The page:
Hello, my name is Kinga Mikolajczyk and I rowed my way into University of Southern California, which I graduated with B.A. in Psychology and Human Performance. I currently pursue a degree in Physical Therapy at Nicolaus Copernicus University Collegium Medicum in Bydgoszcz, Poland. When I am not studying I work as a teacher sharing my knowledge with those who like to learn and are not afraid of obstacles of learning a foreign language. In my free time I love doing sports. I used to be a rower for 10 years and now I am pursuing my quest for adrenaline by experiencing new sports such as running, biking and doing triathlons.
For most prospective students getting into college and maintaining a certain GPA is already a challenge. Some get involved into various organizations (not only sororities and fraternities), some decide not to and some decide to try sports in college or simply continue their career hoping to become a superb athlete.
A student-athlete has a mission: once he or she enters college, he or she has to excel not only in a classroom but also on a field, on the water, or in the water depending on specificity of their sport. According to NCAA rules there is a limit of hours designated for practices an athlete can attend on- and off-season, however it doesn’t mean that he or she has an easier time managing schoolwork and the load of practices while being off-season. The truth is that sometimes you just get sleep deprived in order to get your schoolwork done and then wake up super early for a practice because your teammates count on you.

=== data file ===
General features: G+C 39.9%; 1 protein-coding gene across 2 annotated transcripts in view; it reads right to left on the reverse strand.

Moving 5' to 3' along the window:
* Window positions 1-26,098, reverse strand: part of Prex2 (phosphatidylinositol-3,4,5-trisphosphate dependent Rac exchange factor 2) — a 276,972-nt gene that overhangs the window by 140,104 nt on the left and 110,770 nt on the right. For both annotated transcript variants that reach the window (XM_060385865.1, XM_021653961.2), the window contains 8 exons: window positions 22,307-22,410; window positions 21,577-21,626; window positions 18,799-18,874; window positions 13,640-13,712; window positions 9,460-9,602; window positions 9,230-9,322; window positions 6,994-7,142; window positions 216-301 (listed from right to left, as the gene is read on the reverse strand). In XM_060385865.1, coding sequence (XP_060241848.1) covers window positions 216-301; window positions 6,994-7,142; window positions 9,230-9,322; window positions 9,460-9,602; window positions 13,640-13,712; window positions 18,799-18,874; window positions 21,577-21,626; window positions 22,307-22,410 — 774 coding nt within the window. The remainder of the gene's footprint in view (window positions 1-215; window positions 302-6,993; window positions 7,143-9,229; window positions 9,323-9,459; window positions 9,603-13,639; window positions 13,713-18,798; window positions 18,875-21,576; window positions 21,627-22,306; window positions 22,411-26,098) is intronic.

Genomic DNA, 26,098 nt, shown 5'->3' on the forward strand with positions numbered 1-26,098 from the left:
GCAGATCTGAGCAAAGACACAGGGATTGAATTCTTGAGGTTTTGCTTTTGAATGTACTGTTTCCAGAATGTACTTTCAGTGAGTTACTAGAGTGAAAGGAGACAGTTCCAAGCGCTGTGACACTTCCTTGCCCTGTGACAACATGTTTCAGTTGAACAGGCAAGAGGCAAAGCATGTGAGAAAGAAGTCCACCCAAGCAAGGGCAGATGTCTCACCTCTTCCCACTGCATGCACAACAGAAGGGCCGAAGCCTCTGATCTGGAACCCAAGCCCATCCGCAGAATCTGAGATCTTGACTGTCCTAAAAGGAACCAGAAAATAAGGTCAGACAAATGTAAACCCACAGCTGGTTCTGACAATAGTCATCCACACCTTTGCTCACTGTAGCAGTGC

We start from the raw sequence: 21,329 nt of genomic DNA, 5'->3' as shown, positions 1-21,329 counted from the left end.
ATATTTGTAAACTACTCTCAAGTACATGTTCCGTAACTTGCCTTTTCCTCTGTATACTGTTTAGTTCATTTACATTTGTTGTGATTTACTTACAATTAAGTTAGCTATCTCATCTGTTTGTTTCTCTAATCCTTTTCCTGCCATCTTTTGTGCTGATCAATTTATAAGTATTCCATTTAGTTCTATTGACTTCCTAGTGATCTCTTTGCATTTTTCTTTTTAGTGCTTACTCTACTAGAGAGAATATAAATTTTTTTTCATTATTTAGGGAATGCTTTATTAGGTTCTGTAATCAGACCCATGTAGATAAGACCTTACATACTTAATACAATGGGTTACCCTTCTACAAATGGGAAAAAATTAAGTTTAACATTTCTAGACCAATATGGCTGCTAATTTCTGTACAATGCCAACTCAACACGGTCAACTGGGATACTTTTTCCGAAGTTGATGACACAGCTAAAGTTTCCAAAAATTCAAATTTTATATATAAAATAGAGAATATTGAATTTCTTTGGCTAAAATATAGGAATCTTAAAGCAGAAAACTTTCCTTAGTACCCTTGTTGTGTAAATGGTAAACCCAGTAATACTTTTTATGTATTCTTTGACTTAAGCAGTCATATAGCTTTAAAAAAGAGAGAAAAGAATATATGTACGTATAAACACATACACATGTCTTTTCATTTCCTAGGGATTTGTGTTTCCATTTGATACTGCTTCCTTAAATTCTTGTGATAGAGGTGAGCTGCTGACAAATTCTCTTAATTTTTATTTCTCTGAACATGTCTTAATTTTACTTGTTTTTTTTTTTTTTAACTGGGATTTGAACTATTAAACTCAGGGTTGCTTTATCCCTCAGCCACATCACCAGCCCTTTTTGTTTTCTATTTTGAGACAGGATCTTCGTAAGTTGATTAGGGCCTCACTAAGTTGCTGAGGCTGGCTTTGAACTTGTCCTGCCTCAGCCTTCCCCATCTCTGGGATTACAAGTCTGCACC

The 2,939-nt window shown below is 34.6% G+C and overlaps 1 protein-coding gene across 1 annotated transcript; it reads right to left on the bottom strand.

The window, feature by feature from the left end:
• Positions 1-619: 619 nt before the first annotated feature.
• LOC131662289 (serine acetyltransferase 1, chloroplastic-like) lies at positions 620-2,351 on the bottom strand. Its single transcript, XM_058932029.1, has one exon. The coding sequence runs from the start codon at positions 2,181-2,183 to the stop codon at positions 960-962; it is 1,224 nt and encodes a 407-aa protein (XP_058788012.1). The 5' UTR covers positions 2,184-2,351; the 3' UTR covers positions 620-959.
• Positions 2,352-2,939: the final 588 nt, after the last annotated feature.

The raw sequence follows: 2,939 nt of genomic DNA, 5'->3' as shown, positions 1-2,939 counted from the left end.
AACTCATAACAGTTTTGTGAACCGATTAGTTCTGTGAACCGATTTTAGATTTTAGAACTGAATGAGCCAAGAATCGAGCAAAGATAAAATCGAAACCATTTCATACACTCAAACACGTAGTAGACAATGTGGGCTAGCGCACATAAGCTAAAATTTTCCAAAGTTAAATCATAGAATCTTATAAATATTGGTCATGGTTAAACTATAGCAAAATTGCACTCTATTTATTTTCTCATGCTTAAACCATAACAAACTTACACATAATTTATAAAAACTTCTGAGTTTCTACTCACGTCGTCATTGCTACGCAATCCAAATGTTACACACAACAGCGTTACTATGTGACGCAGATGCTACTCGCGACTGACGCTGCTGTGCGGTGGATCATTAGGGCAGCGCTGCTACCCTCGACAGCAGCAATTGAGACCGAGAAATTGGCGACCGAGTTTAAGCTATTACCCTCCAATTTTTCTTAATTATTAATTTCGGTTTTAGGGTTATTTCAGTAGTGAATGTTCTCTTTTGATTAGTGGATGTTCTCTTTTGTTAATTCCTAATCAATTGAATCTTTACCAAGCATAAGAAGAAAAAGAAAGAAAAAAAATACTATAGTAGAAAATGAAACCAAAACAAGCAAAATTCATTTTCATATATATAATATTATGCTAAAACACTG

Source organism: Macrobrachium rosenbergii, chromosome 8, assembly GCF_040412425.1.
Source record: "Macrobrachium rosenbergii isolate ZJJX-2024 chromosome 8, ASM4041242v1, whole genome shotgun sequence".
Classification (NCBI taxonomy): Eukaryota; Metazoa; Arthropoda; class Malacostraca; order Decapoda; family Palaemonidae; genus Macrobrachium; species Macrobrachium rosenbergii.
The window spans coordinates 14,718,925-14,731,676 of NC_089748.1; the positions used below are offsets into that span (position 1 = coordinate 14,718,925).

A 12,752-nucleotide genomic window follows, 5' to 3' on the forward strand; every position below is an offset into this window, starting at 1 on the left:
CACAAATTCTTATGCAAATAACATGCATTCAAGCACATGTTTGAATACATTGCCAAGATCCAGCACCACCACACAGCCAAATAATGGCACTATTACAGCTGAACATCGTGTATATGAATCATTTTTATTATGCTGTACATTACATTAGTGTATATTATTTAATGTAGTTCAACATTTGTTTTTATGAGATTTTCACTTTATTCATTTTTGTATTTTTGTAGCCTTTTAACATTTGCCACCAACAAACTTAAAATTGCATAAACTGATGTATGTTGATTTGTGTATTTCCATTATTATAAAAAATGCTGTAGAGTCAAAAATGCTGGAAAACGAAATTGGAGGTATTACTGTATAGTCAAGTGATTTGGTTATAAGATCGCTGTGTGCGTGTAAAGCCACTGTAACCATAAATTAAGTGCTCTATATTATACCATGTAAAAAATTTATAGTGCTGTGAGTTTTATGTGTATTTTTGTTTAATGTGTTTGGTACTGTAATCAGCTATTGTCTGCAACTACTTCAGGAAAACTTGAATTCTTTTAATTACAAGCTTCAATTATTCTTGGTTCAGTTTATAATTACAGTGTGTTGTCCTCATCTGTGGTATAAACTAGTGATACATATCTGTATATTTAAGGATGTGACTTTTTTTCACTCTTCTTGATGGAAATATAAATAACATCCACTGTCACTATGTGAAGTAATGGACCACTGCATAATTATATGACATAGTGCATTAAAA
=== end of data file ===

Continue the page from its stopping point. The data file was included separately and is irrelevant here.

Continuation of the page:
These students do succeed at both fields, at some cost though. Sometimes it’s a worse grade at the midterm, sometimes it’s lack of sleep. One way or the other they try to excel in what they do. Many people try sports in college but do they really know what they’re getting themselves into the exact moment they start? I don’t think so. You can be an athlete in a national team in any country and then get into college and experience a totally new level of the sport you have been playing for so many years, the same sport that you thought you knew everything about.
Some students don’t get good night’s sleep even while not playing sports. I want you to notice how busy a schedule of a student-athlete is and how well organized they can be. The difference between these two groups of students is that an athlete is more used to being tired all the time and it is easier for him to handle little failures we face every day. They do not break them, they give him or her the strength to go on with their plan and rise like a phoenix from ashes.
The trick of being a successful and balanced (both on and off field) student-athlete is to manage time effectively and limit procrastination. The truth is that the less time you have, the more effective you are.
Some people say that you become a slave once you become a student-athlete of division I sport. Maybe in some way, but I think that it is a personal choice to become more than a regular student, to get to know your limits and to break them. Becoming a student-athlete is a journey not only to get to know a given sport but also to get to know oneself. Trust me, you don’t know what you’re capable of until you are put in a team where you know that your goal is to succeed no matter what happens. The love to sport gets converted into excitement and competitiveness. Once you feel the union among your teammates and the desire to fight together there is nothing better you can experience. That kind of exposure enriches your personality and helps after you leave college because you learn that you are capable of seemingly impossible things.